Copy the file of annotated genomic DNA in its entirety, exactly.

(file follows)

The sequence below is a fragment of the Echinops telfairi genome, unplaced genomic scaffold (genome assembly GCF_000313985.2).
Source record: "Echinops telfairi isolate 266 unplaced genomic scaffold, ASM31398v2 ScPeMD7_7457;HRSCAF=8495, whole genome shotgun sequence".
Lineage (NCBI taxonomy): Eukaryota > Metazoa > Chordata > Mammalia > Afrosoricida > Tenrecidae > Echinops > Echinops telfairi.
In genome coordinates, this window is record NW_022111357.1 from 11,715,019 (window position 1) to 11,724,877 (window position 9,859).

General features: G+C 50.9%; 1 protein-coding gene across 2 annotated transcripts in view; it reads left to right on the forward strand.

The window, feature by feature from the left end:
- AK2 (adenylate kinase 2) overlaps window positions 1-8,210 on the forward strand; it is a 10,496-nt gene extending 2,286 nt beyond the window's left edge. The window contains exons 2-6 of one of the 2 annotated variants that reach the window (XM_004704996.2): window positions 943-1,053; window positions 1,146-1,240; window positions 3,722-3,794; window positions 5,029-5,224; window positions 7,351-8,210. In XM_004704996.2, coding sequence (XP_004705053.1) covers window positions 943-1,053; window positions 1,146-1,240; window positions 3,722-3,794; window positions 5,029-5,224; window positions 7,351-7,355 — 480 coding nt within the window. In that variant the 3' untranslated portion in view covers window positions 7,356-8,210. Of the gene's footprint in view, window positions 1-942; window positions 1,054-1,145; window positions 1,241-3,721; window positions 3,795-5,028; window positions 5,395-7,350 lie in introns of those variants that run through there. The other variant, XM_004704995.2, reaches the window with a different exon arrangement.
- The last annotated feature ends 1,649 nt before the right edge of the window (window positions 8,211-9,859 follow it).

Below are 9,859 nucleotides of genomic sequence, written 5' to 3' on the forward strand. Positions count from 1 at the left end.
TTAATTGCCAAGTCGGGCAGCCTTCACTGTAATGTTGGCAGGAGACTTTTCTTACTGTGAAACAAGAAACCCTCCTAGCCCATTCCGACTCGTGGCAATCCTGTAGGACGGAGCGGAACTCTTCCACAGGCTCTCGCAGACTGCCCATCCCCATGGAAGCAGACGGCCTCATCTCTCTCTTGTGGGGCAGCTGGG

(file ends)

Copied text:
The sequence below is a fragment of the Echinops telfairi genome, unplaced genomic scaffold (genome assembly GCF_000313985.2).
Source record: "Echinops telfairi isolate 266 unplaced genomic scaffold, ASM31398v2 ScPeMD7_7457;HRSCAF=8495, whole genome shotgun sequence".
Lineage (NCBI taxonomy): Eukaryota > Metazoa > Chordata > Mammalia > Afrosoricida > Tenrecidae > Echinops > Echinops telfairi.
In genome coordinates, this window is record NW_022111357.1 from 11,715,019 (window position 1) to 11,724,877 (window position 9,859).

General features: G+C 50.9%; 1 protein-coding gene across 2 annotated transcripts in view; it reads left to right on the forward strand.

The window, feature by feature from the left end:
- AK2 (adenylate kinase 2) overlaps window positions 1-8,210 on the forward strand; it is a 10,496-nt gene extending 2,286 nt beyond the window's left edge. The window contains exons 2-6 of one of the 2 annotated variants that reach the window (XM_004704996.2): window positions 943-1,053; window positions 1,146-1,240; window positions 3,722-3,794; window positions 5,029-5,224; window positions 7,351-8,210. In XM_004704996.2, coding sequence (XP_004705053.1) covers window positions 943-1,053; window positions 1,146-1,240; window positions 3,722-3,794; window positions 5,029-5,224; window positions 7,351-7,355 — 480 coding nt within the window. In that variant the 3' untranslated portion in view covers window positions 7,356-8,210. Of the gene's footprint in view, window positions 1-942; window positions 1,054-1,145; window positions 1,241-3,721; window positions 3,795-5,028; window positions 5,395-7,350 lie in introns of those variants that run through there. The other variant, XM_004704995.2, reaches the window with a different exon arrangement.
- The last annotated feature ends 1,649 nt before the right edge of the window (window positions 8,211-9,859 follow it).

Below are 9,859 nucleotides of genomic sequence, written 5' to 3' on the forward strand. Positions count from 1 at the left end.
TTAATTGCCAAGTCGGGCAGCCTTCACTGTAATGTTGGCAGGAGACTTTTCTTACTGTGAAACAAGAAACCCTCCTAGCCCATTCCGACTCGTGGCAATCCTGTAGGACGGAGCGGAACTCTTCCACAGGCTCTCGCAGACTGCCCATCCCCATGGAAGCAGACGGCCTCATCTCTCTCTTGTGGGGCAGCTGGG